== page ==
Mathematics is driven by the quest to solve problems and today the American Institute of Mathematics (AIM) announces a new tool to help attack those questions. Research problems can take decades or centuries to answer, with partial solutions spawning new problems along the way. Keeping track of all the problems is difficult, even for experts. Sometimes the solution needs an idea from another field, and it can take a long time for someone to notice the connection.
To help address these challenges AIM has developed the AIM Problem Lists. "Old problems need new ideas and the AIM problem lists open up the world of mathematics to a broader audience," said AIM director Brian Conrey. The problem lists will provide clear statements of problems in the context of related research problems along with expert commentary on possible approaches to a solution. Each problem list provides a snapshot of a specialized area of research.
All versions of the problem lists will be permanently archived through the Harvard IQSS Dataverse Network. "The record of changes to a problem list will provide a moving picture of progress in mathematics research," said Micah Altman, Senior Research Scientist at Harvard's Institute for Quantitative Social Science. These records will allow historians to track developments in a way that previously has not been possible.
The release date for the Problem List tool coincides with the worldwide celebration "RH Day" to commemorate the 150th anniversary of the Riemann Hypothesis -- the most important unsolved problem in mathematics. One of the new problem lists concerns problems related to the Riemann Hypothesis.
The RH Day celebration will feature more than 50 lectures at 35 locations in 12 countries.
The problem lists are designed to grow and change indefinitely, while maintaining a continuity among the different versions. Problems are assigned permanent numbers and permanent web addresses, which will be of significant benefit to the research literature and to online scholarly ventures. The problem lists will be open to editing by anyone, but with an approval system and oversight by expert editors that provide a guarantee of scholarly integrity.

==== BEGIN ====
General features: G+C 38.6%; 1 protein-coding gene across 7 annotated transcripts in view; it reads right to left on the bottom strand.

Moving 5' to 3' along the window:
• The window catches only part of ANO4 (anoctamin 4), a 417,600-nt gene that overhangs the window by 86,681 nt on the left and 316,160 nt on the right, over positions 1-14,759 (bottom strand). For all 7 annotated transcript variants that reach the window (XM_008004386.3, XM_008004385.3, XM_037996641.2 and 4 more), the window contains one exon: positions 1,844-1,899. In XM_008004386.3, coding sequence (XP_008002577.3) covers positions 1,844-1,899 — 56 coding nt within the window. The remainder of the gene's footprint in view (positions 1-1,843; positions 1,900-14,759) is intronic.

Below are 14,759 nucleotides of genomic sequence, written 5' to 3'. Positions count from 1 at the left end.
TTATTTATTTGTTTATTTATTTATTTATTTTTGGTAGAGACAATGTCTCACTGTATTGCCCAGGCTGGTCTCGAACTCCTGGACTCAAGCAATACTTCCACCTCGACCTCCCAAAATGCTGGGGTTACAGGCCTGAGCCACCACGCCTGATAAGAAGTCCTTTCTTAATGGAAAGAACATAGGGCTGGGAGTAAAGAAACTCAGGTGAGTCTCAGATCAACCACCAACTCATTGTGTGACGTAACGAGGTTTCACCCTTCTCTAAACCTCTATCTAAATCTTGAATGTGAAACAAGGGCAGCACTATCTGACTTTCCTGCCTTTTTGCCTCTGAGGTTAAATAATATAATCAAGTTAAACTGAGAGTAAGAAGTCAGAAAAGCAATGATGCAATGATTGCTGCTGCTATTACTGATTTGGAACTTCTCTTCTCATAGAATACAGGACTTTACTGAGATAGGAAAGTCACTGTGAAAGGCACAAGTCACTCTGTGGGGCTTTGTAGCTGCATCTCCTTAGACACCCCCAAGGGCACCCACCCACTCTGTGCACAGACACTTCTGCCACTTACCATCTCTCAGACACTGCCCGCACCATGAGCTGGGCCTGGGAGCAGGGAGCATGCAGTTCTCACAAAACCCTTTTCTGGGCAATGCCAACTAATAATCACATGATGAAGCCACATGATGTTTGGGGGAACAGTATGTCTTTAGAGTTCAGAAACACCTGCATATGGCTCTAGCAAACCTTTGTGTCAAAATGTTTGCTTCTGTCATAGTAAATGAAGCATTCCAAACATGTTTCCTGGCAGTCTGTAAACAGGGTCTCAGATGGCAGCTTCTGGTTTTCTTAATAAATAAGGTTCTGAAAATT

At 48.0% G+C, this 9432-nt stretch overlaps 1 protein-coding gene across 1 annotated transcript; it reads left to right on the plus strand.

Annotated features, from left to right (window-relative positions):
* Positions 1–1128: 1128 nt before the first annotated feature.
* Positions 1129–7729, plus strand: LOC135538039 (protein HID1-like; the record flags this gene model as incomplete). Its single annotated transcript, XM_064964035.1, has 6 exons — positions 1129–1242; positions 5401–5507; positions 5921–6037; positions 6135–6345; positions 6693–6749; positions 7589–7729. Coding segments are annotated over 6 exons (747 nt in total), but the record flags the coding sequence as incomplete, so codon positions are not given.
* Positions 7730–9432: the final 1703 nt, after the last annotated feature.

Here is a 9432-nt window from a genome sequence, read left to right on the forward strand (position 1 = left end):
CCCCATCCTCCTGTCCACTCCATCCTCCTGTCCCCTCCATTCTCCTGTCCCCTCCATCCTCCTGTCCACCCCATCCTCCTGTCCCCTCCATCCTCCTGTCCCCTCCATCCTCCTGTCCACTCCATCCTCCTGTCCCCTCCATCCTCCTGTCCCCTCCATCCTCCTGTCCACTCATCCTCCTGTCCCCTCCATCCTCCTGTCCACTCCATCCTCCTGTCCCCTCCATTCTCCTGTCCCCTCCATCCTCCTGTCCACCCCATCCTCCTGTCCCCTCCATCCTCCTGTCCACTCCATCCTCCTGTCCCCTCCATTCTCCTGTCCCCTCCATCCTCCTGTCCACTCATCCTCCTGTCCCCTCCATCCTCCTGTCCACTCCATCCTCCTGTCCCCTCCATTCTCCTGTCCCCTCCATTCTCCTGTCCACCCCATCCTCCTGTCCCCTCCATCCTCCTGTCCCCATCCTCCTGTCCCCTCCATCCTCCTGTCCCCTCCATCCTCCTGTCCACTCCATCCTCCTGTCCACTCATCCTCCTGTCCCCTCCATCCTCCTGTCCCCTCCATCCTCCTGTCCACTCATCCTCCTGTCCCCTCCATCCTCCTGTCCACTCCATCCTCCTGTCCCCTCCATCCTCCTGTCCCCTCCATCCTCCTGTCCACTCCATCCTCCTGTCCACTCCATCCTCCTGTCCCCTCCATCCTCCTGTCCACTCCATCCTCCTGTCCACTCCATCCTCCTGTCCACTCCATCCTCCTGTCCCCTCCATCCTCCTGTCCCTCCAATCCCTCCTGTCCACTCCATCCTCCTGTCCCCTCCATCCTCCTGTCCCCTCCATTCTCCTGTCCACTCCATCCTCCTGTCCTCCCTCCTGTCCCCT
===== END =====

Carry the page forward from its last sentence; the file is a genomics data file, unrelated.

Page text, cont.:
Development of the problem list tool was made possible by the National Science Foundation CDI grant "Bibliographic Knowledge Network (BKN)," award number DMS0835851. The software running the problem lists will be released open source. The problem list tool was designed by David Farmer in collaboration with BKN team members Micah Altman and Nitin Borwankar.
More information: For more information about the AIM Problem Lists, please visit aimath.org/news/problemlists/ .
Frequently asked questions
What is a problem list?
A problem list is an organized and annotated collection of unsolved problems, and previously unsolved problems, in a specialized area of mathematics research. The problem list provides a snapshot of the current state of research in a particular research area, allowing experts to keep track of new developments, and newcomers to gain a perspective on the subject.
Wouldn't it be easier to just use a wiki?
Wikis were considered as an option for this project. It was determined to be preferable to create a new system than to adapt a wiki to the project's needs for long-term continuity of the problem lists and a multi-layered editing process.
Can I contribute to a problem list?
Anyone can add a remark on a problem, either anonymously or by signing up for a free account. Within the next two weeks, a new feature will be enabled that allows anyone to contribute new problems to a list. All contributions are reviewed before appearing in the publicly viewable version of the problem list. Experts in a particular area can be granted permission to bypass this requirement.
Can I propose a new problem list?
Initial efforts will focus on converting existing problem lists to this new easy to maintain format. If you are already the maintainer of a problem list and wish to use this new tool, please contact David Farmer at farmer(at) aimath.org
Can I use the problem list tool to create other kinds of documents?
The problem list tool is designed for the special structure of a problem list. The BKN project is developing other specialized tools, such as one for maintaining annotated bibliographies that is due for release in Spring 2010.
The BKN Project is also developing a general standard for managing structured text, called BibJSON (see www.bibkn.org/drupal/bibjson/index.html) which should serve as a foundation for developing more general tools.
Source: American Institute of Mathematics
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